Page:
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Name: Hunter, Caroline
Current Position: Former Chair

The Federal Election Commission (FEC), an independent agency established by Congress in the wake of campaign finance abuses by the re-election campaign of President Richard Nixon, elected a new Chair to a one-year term on December 15, 2011. The FEC, which monitors campaign contributions, enforces regulations on campaign spending and funding, and distributes public funds for Presidential elections, chose Caroline C. Hunter, a well-connected Republican placed on the FEC by President George W. Bush in 2008. 

Born circa 1976 to Richard and Christine Critchfield , Hunter grew up in Florida, earned her B.A. at The Pennsylvania State University in 1997, and her JD at the University of Memphis School of Law in 2000. Almost immediately, she went to work for the Republican Party, working first as associate counsel and then deputy counsel at the Republican National Committee (RNC) from 2001 to 2005, where her work focused on election law and the implementation of the Help America Vote Act.
From 2005 to 2006, she served as executive officer at the U.S. Department of Homeland Security, Office of Citizenship and Immigration Services Ombudsman. From January to October 2006, she served as deputy director of the White House Office of Public Liaison, until President George W. Bush nominated her to serve as Vice-Chair of the U.S. Election Assistance Commission. Despite criticism over her lack of experience and a questionable letter she wrote in 2003 when she was working for the RNC, asking television stations not to run an ad critical of President Bush, she was confirmed by the U.S. Senate on February 15, 2007.
Just a little more than a year later, on May 6, 2008, President Bush nominated her to the Federal Election Commission, and the Senate confirmed her on June 24, 2008. Criticism of Hunter followed her to the FEC, as the left-leaning but nonpartisan group Citizens for Responsibility and Ethics in Washington has accused her and the other two Republican Commissioners of improperly coordinating their actions with officials of the Republican Party.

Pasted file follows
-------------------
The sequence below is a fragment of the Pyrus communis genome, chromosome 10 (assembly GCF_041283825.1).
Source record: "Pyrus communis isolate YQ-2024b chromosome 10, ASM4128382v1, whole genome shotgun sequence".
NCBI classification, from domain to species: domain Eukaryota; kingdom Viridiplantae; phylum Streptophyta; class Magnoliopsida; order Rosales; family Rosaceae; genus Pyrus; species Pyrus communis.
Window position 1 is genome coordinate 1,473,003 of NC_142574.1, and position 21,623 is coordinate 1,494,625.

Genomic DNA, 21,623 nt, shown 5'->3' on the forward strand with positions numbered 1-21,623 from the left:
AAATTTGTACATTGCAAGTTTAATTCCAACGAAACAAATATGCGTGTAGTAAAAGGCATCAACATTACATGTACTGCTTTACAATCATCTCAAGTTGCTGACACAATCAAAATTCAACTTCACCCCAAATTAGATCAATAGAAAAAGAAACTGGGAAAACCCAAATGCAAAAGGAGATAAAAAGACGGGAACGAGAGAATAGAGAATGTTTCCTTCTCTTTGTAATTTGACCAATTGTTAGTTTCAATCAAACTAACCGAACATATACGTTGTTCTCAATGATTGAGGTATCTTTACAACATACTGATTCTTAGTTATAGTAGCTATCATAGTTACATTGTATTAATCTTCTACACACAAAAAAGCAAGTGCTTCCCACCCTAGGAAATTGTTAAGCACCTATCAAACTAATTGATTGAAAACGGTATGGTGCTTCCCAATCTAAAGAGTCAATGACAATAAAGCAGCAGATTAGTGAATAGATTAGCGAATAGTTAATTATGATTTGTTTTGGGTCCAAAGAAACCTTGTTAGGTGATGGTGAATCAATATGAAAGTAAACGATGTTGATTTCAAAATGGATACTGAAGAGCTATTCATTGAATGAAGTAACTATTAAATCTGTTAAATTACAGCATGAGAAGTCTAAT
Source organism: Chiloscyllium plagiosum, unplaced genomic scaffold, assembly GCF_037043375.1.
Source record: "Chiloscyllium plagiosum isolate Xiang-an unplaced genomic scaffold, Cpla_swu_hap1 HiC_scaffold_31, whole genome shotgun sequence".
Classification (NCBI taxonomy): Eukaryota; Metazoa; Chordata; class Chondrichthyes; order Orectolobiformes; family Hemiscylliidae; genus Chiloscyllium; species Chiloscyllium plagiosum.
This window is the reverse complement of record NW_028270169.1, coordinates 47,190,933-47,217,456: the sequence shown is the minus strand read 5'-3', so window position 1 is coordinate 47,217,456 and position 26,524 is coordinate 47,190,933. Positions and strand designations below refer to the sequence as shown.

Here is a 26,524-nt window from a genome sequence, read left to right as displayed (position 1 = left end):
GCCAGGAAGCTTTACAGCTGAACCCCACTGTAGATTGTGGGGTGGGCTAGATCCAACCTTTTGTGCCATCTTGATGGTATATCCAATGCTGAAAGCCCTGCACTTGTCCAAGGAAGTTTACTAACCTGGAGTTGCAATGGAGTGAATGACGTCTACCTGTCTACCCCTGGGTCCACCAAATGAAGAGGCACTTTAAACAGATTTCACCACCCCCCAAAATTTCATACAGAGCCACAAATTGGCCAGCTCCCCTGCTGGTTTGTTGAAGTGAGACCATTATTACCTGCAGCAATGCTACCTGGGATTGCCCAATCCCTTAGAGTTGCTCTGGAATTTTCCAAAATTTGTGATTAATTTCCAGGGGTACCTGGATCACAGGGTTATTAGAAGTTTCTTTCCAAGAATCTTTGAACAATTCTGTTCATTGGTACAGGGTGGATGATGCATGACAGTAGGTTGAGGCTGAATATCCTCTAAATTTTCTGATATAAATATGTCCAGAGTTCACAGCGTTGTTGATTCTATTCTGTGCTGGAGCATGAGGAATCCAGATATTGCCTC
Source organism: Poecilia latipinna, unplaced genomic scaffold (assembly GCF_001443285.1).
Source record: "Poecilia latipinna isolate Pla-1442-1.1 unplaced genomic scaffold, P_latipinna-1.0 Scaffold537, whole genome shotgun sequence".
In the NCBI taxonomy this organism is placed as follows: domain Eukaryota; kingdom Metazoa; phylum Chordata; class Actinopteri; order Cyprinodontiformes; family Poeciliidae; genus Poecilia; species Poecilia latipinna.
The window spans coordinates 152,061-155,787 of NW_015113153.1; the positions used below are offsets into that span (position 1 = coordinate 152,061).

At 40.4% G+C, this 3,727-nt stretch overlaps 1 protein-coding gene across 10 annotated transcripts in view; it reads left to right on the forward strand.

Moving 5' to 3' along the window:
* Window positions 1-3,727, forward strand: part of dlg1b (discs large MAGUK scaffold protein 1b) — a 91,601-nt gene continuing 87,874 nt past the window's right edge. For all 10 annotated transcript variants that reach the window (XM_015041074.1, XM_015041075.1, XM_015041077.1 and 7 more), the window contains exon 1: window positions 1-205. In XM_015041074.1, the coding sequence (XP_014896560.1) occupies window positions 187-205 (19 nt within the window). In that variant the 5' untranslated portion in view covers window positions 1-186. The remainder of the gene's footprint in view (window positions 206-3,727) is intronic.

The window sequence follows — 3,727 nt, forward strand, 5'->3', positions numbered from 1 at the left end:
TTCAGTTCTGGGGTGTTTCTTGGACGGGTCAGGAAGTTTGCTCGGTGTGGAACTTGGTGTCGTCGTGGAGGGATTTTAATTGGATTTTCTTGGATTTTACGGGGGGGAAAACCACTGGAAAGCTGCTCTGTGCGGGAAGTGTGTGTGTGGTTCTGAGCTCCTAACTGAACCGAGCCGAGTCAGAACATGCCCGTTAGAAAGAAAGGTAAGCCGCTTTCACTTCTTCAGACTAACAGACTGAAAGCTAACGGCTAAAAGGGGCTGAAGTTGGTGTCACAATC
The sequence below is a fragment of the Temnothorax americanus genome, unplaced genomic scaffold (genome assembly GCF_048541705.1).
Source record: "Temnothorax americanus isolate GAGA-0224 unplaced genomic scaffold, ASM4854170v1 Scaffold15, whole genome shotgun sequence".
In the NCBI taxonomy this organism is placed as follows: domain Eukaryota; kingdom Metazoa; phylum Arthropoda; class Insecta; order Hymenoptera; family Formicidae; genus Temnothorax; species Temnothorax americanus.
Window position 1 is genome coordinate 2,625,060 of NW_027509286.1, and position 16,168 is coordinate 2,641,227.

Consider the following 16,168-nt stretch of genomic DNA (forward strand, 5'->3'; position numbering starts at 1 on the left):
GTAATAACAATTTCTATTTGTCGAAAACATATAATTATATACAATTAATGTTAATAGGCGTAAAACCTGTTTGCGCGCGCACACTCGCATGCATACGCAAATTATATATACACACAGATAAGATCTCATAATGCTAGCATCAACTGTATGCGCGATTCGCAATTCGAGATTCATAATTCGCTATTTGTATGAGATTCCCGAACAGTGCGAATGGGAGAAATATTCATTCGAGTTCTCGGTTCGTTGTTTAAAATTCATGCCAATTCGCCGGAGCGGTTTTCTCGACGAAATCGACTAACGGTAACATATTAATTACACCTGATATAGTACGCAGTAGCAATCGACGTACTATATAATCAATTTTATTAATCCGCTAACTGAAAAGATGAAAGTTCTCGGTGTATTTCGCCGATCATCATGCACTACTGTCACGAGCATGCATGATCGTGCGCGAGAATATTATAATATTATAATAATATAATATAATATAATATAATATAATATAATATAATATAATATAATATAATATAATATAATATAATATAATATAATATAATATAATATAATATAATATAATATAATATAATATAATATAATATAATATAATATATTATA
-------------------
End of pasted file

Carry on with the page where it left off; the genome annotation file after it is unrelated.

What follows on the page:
Hunter’s husband, Justin R. Hunter, is a lobbyist for HealthSouth. The couple has two daughters, Helena and Vivian.
A longtime Republican, Hunter has made only one political contribution in her own name: in 2005, she gave $250 to Republican Wally Herger, a Republican Congressman from California. Her husband, however, has made contributions totaling $44,900 since 2002, all but $4,750 to Republican candidates and causes or to corporate PACs. Of the $4,750 for Democrats, $2,000 went to Senate Majority Leader Harry Reid (D-Nevada), $1,000 to Senator Ben Nelson (D-Nebraska) and $750 to Senator Jay Rockefeller (D-West Virginia).
Documents Show Republican FEC Commissioners Working in Concert with Outside Allies (Citizens for Responsibility and Ethics in Washington) (pdf)
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